Emotionally charged, viscerally exciting and consistently enlightening, Gabe Polsky’s Red Army is a sports documentary like no other.
* This filmography is not intended to be a comprehensive list of this artist’s work. Instead it reflects the films this person has been involved with that have been reviewed on this site.
CANNES, France -- In this festival of smooth, mannered style, what a jolt to encounter "The Three Burials of Melquiades Estrada," directed by Tommy Lee Jones. Here is a film as direct as a haymaker, a morality play where you don't need a dictionary.
CHAMPAIGN -- Roger Ebert's seventh annual Overlooked Film Festival unreeled here last week with appearances by auteurs and actors such as John Sayles, Guy Maddin, Mario Van Peebles, Jason Patric and Jason Scott Lee, among others.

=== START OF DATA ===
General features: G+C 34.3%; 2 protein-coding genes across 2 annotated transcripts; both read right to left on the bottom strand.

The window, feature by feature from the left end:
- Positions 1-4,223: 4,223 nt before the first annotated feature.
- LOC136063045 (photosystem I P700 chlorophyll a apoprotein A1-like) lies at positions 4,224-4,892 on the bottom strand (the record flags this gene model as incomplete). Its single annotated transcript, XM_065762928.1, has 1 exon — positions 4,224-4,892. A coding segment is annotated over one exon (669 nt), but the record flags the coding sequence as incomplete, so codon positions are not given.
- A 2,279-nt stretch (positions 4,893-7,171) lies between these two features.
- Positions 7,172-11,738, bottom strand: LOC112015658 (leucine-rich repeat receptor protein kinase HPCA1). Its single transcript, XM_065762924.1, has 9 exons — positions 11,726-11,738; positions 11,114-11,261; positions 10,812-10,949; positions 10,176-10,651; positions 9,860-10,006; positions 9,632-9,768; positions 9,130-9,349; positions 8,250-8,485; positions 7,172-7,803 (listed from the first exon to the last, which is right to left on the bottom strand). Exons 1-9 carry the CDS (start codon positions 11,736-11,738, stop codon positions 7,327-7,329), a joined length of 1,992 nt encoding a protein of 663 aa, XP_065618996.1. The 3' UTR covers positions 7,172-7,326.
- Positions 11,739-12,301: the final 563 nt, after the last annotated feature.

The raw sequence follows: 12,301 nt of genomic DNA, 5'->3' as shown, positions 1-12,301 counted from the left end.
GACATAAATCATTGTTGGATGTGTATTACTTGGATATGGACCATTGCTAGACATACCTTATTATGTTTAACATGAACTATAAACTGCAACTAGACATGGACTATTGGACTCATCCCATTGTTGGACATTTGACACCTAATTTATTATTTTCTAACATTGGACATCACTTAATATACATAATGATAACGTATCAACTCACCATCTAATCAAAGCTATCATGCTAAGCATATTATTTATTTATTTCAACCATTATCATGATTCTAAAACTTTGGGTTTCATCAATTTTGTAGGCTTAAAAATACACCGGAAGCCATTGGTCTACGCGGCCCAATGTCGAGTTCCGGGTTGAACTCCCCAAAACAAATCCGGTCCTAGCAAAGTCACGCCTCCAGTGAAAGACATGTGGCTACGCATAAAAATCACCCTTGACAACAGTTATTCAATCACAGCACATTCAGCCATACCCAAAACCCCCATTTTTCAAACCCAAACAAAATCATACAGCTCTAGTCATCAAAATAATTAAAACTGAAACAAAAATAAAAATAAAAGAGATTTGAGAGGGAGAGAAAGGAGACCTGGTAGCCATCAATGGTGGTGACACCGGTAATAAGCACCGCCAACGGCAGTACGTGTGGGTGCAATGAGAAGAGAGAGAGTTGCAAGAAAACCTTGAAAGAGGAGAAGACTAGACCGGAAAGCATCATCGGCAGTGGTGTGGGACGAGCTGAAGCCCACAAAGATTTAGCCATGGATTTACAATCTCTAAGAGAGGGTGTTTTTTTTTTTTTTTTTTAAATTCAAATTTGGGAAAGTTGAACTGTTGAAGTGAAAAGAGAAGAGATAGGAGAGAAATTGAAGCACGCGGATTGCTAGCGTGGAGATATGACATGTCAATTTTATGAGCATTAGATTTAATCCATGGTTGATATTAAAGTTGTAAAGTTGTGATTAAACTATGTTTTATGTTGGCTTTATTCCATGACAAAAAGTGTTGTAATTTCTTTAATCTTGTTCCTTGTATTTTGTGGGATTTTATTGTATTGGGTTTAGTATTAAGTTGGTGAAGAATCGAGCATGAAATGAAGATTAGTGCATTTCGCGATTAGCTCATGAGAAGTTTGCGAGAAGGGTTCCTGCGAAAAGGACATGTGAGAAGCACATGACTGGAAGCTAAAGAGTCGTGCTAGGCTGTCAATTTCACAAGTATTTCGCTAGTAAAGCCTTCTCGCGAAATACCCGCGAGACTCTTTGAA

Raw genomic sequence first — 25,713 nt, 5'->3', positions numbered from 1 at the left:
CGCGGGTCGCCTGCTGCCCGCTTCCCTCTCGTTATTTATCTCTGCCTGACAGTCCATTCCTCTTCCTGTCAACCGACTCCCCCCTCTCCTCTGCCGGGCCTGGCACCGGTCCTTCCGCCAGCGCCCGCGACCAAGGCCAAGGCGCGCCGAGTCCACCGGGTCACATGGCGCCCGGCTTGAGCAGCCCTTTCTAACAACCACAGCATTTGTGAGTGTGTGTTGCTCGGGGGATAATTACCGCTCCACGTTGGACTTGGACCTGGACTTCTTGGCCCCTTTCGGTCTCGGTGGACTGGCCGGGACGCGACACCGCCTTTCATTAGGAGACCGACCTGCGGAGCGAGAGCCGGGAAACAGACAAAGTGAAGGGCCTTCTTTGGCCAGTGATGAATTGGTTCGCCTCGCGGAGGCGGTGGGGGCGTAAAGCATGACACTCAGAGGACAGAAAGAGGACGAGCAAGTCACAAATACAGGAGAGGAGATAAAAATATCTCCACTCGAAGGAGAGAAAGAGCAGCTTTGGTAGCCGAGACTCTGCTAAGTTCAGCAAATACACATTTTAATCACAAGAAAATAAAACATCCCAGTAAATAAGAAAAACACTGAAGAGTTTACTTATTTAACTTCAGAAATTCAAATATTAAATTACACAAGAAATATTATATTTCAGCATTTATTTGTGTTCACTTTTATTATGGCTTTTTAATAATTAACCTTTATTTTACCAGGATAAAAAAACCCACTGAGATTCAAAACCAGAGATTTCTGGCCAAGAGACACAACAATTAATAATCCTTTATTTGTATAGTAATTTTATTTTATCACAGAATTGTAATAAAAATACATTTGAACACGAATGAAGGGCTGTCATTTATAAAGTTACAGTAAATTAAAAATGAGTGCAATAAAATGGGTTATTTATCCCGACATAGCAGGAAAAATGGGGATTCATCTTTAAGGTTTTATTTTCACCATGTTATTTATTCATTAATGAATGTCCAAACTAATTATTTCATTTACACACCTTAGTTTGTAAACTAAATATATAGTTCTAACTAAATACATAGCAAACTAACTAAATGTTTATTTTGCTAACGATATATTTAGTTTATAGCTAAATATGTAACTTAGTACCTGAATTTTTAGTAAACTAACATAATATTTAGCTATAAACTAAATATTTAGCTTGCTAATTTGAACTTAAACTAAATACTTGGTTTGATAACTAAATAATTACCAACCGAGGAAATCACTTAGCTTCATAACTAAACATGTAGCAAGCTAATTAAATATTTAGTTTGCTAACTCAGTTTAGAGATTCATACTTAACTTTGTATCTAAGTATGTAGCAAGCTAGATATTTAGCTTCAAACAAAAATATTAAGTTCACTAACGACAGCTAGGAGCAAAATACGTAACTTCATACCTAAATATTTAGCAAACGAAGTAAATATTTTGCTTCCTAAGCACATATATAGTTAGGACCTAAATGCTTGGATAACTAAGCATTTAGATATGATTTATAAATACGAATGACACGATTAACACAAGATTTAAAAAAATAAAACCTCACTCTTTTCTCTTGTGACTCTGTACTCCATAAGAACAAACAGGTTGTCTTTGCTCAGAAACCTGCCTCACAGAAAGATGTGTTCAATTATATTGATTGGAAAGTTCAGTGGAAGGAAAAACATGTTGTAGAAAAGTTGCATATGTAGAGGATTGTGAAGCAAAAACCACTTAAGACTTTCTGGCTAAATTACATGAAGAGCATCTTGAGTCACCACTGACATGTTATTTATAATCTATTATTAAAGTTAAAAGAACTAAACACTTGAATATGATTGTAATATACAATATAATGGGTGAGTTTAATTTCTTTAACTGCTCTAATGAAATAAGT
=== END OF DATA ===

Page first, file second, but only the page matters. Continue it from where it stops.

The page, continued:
CHAMPAIGN - URBANA -- Roger Ebert likes to remind filmgoers that this year's field of best picture Oscar nominees could have been called "the movies that no one wanted to make."
TORONTO -- Anant Singh opened his first video store in Durban, South Africa, when it was still illegal for a nonwhite to own a store in a whites-only area. Mark Bamford and Suzanne Kay moved from Los Angeles to South Africa four years ago to make movies. For many years, their interracial marriage would have been against the law there. Darrell James Roodt started making anti-apartheid films in the early 1980s, when he had to work in secret. His producer was Anant Singh, who used profits from his video stores to back films he could not legally make. Leleti Khumalo, who is 33, spent the first 23 years of her life living under apartheid. Her father died when she was 3. Her mother worked as a domestic, raising her four children in a home with a bed as its single piece of furniture.